Friday, February 20, 2009

Single Reviews 23/02/09

Finally, we’ve gotten around to writing something. Not only do you lucky buggers get our Brits blog, but we’ve actually managed to do some Single Reviews this week. Don’t get too excited though - it’s holiday time in a couple of weeks so there’ll be another big ol’ block of time without one measly update. Until then, enjoy...

Perhaps the most unlikely comeback this week – nay, this decade – arrives in the form of Amy Studt, last seen spectacularly failing when her label decided to mould her into a UK Avril Lavigne at the last minute. And even though five years have passed, Nice Boys isn’t too far removed from her first-stab material, all iffy Kate Bush leanings and playground chants. And yet, it’s hard not to feel she’s capable of so much better. Despite the fact we’ve never seen evidence of this.

A band who inexplicably fell short of Travis/Coldplay-level commercial crossover magnitude, Starsailor have instead become a solid, endowed, consistent band more than capable of peddling a killer tune or three. Tell Me It’s Not Over is no different, boasting up-tempo splendour and confident riffs. Sadly though, it’s not the big push they deserve, so they’ll have to suffice with being our Single of the Week.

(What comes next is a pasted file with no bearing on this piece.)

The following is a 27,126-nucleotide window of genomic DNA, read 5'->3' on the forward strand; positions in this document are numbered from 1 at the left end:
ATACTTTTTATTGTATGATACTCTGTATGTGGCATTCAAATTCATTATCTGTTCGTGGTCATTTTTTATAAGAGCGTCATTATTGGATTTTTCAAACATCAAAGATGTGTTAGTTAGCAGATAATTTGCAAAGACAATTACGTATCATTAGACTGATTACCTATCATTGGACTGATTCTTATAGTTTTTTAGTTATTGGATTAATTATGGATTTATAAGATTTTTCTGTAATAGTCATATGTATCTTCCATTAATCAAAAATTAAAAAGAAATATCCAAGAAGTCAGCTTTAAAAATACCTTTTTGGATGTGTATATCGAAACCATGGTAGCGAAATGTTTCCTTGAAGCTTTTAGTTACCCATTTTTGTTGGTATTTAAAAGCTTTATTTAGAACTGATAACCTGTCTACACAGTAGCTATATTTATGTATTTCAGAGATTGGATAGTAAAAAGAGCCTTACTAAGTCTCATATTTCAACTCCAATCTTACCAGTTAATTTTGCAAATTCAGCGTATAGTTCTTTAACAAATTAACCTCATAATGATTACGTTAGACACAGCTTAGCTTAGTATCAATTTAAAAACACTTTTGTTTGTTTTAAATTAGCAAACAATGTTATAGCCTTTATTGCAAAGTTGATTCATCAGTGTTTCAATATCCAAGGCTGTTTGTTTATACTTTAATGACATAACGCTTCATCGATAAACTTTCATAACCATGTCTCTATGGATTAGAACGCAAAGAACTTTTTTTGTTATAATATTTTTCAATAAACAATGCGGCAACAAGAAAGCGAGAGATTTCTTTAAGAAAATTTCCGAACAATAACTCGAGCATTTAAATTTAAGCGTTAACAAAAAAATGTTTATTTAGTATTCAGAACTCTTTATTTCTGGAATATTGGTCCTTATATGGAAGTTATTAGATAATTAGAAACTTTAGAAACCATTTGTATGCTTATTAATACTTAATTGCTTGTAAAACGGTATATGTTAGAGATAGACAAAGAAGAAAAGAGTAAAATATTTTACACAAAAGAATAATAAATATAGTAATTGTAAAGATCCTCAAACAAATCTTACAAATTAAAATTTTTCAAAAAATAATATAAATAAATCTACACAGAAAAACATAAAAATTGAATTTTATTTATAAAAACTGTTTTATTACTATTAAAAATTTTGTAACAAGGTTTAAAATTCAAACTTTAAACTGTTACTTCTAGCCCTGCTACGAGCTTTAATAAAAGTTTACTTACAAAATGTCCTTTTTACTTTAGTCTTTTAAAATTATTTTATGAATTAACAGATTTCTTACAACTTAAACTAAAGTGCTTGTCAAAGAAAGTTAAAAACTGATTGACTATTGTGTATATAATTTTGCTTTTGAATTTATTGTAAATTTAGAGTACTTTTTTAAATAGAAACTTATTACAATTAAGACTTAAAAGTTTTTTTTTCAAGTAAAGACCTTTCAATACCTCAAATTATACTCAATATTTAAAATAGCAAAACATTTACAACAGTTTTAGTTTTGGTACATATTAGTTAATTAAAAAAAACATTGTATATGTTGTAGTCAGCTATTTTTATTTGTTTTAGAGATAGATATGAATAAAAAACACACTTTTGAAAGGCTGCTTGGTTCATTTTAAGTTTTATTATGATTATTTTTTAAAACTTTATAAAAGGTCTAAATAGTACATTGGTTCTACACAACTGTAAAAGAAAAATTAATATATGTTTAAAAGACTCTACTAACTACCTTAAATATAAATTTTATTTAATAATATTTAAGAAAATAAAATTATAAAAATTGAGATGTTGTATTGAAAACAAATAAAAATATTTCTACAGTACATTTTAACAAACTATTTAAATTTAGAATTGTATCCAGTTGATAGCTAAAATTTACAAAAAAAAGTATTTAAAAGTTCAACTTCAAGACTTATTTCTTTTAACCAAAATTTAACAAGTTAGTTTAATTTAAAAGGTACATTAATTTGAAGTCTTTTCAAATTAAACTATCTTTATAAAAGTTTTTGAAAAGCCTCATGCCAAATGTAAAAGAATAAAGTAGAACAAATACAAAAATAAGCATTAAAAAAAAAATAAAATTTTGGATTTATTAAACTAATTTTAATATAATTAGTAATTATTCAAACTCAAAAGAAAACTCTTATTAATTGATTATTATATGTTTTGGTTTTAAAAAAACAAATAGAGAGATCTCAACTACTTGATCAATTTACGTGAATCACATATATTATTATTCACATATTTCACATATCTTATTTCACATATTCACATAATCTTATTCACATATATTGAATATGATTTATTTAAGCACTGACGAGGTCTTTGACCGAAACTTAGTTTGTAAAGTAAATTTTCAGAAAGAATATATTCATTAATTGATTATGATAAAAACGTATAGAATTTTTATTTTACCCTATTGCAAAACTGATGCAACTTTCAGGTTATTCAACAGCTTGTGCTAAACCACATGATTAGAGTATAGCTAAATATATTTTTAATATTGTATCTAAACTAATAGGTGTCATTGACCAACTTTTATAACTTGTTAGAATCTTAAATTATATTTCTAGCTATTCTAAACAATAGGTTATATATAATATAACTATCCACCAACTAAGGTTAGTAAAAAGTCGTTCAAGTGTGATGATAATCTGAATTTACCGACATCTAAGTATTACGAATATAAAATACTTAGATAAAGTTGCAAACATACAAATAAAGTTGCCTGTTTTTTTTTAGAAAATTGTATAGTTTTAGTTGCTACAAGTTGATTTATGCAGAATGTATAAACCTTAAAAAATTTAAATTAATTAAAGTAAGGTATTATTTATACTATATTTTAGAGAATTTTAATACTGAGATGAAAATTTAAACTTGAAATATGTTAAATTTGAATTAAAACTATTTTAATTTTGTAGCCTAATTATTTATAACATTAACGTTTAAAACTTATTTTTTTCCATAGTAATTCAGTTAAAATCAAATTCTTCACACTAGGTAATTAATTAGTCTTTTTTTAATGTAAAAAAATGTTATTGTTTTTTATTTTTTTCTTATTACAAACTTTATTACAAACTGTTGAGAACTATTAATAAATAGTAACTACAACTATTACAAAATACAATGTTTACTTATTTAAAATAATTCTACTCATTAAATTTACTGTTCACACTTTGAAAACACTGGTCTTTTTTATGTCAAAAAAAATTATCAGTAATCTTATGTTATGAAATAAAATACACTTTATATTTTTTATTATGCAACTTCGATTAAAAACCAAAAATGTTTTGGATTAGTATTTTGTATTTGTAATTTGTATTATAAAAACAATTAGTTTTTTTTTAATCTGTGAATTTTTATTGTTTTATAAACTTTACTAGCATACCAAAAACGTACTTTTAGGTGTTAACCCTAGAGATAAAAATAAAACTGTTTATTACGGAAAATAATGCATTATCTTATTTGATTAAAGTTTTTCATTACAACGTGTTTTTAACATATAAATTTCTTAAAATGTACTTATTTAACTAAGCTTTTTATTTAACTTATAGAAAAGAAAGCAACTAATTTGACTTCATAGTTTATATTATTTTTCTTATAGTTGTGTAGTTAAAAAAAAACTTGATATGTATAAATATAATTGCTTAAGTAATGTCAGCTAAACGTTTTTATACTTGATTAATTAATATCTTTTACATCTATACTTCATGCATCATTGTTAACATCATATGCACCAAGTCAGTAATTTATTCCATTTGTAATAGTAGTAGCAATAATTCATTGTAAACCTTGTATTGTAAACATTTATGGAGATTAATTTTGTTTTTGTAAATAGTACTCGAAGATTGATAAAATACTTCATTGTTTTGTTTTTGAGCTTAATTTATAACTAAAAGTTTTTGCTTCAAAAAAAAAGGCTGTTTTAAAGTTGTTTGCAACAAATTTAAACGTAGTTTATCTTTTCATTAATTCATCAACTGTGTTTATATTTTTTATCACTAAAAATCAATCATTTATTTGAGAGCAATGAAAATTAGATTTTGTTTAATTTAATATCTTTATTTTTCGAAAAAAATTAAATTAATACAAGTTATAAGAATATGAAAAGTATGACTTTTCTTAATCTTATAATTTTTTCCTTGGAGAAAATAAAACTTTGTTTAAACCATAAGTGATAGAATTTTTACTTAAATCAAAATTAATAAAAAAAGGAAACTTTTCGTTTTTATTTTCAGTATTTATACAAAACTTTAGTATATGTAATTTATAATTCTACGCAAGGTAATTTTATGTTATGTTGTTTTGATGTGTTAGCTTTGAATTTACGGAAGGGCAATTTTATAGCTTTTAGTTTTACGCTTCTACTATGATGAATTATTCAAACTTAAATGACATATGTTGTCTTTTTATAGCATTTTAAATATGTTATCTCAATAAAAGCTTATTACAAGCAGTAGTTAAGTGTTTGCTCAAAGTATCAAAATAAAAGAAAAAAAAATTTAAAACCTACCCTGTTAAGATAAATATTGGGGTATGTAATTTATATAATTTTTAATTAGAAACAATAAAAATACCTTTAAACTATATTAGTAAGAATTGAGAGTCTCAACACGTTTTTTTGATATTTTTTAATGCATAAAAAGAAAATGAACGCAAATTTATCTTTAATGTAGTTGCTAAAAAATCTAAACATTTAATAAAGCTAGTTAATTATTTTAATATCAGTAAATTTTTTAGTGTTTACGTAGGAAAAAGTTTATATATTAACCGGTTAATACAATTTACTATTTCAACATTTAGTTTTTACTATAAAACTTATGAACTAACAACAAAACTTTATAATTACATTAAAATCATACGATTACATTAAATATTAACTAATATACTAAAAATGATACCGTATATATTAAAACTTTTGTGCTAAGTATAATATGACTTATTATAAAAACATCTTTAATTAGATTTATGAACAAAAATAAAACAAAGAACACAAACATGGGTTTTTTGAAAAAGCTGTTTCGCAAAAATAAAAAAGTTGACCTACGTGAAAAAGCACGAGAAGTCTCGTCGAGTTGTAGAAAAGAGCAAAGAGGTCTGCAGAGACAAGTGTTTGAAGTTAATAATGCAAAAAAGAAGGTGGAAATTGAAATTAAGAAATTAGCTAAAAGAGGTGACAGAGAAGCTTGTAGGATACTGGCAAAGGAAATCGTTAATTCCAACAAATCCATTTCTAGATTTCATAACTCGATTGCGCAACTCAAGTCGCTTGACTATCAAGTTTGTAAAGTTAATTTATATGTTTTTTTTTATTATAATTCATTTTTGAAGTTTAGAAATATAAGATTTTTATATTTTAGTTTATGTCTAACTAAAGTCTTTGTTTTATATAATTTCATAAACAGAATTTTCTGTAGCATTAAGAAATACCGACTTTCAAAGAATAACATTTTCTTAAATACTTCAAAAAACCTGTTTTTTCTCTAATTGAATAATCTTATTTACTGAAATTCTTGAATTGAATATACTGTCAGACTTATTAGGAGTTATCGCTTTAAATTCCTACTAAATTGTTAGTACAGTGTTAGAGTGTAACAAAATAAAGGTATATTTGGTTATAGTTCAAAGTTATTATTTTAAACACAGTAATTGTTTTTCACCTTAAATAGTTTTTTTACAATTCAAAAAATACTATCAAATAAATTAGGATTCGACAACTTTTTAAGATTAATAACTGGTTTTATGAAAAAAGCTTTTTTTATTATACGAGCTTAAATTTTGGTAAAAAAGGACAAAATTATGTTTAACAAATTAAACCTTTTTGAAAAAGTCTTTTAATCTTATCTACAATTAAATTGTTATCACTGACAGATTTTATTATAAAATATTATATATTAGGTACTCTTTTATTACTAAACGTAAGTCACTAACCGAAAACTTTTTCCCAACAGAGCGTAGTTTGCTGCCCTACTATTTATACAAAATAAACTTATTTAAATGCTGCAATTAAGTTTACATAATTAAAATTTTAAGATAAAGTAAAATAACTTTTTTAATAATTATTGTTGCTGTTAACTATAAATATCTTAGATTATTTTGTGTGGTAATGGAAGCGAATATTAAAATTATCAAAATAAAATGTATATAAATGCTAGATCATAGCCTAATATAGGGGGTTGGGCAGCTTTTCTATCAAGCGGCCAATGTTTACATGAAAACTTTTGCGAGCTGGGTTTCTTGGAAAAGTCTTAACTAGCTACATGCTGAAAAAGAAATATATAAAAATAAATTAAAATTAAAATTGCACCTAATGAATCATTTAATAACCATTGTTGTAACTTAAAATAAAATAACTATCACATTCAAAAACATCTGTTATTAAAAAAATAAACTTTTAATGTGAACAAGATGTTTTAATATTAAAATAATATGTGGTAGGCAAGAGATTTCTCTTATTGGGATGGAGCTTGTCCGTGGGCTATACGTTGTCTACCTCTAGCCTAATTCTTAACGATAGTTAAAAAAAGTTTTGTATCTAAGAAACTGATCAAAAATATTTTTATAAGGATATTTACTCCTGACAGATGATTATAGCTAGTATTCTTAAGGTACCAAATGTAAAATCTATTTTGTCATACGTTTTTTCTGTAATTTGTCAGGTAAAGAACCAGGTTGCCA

The wealth of talent in last year’s American Idol means we’ll likely be seeing plenty of releases from the finalists. No, it’s not Carly, or Brooke, or Syesha, or Michael, or him with the dreads. It’s David Archuleta. Sorry. In fairness, Crush is a far more impressive offering than Cowell’s attempts to shape him into a one-man High School Musical would’ve suggested, a melody-heavy airwave-hogger that actually suits him rather well. But above anything else, it underlines that David Cook was, by far, the deserving winner.

And bringing this week’s reviews to a close are Plain White Ts. Initial exposure might imply that Natural Disaster is actually something resembling acceptable, carrying a heavier, energetic sound. However, the cliché soon shines through, with the clumsy lyrics following shortly behind, cementing it as forgettable middle-school non-rock. The best thing we can say about it? It’s not Hey There Delilah.

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